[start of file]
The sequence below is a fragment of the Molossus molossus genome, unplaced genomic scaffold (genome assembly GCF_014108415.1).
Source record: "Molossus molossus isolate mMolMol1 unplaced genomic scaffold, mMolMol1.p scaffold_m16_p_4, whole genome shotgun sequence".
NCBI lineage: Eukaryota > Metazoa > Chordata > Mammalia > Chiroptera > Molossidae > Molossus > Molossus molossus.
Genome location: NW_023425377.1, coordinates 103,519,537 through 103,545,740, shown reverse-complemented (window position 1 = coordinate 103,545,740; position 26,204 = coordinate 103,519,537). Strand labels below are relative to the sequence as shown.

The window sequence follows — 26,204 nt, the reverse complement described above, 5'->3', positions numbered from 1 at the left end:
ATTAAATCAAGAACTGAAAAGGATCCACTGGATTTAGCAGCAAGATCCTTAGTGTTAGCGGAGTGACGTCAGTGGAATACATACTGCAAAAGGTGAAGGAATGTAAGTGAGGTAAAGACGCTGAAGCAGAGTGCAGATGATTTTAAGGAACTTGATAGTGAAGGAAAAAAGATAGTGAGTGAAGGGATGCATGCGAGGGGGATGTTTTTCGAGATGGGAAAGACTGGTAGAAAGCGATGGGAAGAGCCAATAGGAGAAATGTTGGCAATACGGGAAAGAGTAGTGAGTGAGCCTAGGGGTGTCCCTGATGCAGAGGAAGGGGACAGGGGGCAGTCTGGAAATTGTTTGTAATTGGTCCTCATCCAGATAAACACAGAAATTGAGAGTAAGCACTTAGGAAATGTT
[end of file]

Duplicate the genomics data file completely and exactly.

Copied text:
The sequence below is a fragment of the Molossus molossus genome, unplaced genomic scaffold (genome assembly GCF_014108415.1).
Source record: "Molossus molossus isolate mMolMol1 unplaced genomic scaffold, mMolMol1.p scaffold_m16_p_4, whole genome shotgun sequence".
NCBI lineage: Eukaryota > Metazoa > Chordata > Mammalia > Chiroptera > Molossidae > Molossus > Molossus molossus.
Genome location: NW_023425377.1, coordinates 103,519,537 through 103,545,740, shown reverse-complemented (window position 1 = coordinate 103,545,740; position 26,204 = coordinate 103,519,537). Strand labels below are relative to the sequence as shown.

The window sequence follows — 26,204 nt, the reverse complement described above, 5'->3', positions numbered from 1 at the left end:
ATTAAATCAAGAACTGAAAAGGATCCACTGGATTTAGCAGCAAGATCCTTAGTGTTAGCGGAGTGACGTCAGTGGAATACATACTGCAAAAGGTGAAGGAATGTAAGTGAGGTAAAGACGCTGAAGCAGAGTGCAGATGATTTTAAGGAACTTGATAGTGAAGGAAAAAAGATAGTGAGTGAAGGGATGCATGCGAGGGGGATGTTTTTCGAGATGGGAAAGACTGGTAGAAAGCGATGGGAAGAGCCAATAGGAGAAATGTTGGCAATACGGGAAAGAGTAGTGAGTGAGCCTAGGGGTGTCCCTGATGCAGAGGAAGGGGACAGGGGGCAGTCTGGAAATTGTTTGTAATTGGTCCTCATCCAGATAAACACAGAAATTGAGAGTAAGCACTTAGGAAATGTT